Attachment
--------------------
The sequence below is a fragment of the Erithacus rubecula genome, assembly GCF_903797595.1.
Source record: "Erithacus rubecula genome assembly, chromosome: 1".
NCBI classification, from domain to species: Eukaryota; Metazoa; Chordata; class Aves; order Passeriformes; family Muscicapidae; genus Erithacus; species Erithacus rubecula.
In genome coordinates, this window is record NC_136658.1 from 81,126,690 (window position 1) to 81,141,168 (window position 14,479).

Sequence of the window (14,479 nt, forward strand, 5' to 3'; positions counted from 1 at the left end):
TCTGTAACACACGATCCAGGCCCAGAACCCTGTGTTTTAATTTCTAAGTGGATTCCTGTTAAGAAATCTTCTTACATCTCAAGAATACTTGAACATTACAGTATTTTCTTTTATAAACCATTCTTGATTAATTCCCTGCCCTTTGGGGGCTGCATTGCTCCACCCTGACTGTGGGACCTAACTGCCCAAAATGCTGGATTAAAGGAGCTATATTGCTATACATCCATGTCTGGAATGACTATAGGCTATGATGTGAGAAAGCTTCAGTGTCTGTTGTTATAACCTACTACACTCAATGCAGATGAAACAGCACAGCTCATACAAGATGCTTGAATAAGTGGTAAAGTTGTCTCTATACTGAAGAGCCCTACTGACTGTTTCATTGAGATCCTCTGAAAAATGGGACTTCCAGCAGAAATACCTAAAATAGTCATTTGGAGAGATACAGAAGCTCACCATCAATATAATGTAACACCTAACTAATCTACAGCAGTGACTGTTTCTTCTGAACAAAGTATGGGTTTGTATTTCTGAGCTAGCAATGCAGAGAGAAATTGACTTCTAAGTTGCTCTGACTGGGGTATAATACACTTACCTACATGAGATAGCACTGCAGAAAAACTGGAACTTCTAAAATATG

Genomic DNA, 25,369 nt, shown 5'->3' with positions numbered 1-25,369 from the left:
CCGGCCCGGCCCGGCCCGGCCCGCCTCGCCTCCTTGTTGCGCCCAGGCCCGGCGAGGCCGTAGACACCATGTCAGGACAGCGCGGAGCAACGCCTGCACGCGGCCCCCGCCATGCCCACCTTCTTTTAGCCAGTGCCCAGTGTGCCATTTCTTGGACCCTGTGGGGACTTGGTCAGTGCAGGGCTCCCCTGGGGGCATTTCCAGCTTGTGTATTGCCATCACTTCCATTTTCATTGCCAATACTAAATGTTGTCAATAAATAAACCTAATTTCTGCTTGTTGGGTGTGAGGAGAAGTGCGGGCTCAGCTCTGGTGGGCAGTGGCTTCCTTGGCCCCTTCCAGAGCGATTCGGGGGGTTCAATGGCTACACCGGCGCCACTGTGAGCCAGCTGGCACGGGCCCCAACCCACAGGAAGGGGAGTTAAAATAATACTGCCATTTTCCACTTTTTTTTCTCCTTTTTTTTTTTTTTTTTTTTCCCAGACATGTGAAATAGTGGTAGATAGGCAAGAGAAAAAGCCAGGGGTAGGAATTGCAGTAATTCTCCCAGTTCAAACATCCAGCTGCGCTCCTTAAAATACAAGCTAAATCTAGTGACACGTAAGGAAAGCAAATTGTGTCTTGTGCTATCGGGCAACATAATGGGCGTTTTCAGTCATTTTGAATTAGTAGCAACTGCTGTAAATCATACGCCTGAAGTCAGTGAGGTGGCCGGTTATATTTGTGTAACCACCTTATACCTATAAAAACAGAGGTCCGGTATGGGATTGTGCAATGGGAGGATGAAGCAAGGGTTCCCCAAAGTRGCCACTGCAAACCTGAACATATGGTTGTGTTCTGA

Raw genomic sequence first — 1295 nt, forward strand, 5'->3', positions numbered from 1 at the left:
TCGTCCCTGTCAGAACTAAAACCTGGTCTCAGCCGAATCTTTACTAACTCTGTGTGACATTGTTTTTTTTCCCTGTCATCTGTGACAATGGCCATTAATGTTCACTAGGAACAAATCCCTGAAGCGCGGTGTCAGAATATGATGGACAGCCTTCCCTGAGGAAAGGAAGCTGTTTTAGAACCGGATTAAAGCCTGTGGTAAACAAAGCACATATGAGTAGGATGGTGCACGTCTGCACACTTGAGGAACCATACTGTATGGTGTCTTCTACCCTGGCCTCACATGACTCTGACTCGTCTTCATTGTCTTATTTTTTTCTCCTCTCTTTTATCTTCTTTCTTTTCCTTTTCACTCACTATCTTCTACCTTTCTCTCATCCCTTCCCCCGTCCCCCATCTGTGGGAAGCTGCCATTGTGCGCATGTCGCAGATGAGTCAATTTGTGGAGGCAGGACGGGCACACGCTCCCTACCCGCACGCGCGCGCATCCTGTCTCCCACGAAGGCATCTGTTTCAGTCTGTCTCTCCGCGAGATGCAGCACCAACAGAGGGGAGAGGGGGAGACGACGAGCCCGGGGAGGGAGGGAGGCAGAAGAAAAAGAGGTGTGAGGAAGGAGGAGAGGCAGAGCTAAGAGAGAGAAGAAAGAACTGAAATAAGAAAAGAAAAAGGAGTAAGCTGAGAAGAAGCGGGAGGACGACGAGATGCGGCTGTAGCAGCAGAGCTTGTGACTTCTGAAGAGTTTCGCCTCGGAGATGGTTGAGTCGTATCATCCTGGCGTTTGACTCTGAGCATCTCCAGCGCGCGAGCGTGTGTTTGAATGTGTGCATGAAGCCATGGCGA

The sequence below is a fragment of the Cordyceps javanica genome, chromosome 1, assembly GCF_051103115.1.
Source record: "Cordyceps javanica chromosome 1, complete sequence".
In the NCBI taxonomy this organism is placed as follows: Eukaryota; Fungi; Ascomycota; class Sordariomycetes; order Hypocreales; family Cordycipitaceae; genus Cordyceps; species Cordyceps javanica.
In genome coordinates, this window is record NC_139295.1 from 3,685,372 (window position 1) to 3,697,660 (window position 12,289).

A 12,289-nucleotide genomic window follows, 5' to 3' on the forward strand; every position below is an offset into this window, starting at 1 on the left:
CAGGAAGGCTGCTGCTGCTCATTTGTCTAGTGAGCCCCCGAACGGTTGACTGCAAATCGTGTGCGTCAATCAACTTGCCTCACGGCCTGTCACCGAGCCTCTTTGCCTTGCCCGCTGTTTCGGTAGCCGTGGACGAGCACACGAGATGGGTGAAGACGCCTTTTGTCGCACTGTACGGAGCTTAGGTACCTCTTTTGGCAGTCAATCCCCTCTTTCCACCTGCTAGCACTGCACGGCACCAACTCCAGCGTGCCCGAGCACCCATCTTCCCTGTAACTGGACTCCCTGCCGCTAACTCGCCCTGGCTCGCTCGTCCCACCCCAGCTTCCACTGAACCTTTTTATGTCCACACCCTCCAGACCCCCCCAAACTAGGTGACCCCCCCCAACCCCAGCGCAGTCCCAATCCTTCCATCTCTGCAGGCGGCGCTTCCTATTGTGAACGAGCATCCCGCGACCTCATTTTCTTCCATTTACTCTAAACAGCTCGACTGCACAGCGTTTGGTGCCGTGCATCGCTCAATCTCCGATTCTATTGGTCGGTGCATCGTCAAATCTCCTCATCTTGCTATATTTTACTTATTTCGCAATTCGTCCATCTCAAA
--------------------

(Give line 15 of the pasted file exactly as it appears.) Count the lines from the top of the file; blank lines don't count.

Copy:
A 12,289-nucleotide genomic window follows, 5' to 3' on the forward strand; every position below is an offset into this window, starting at 1 on the left: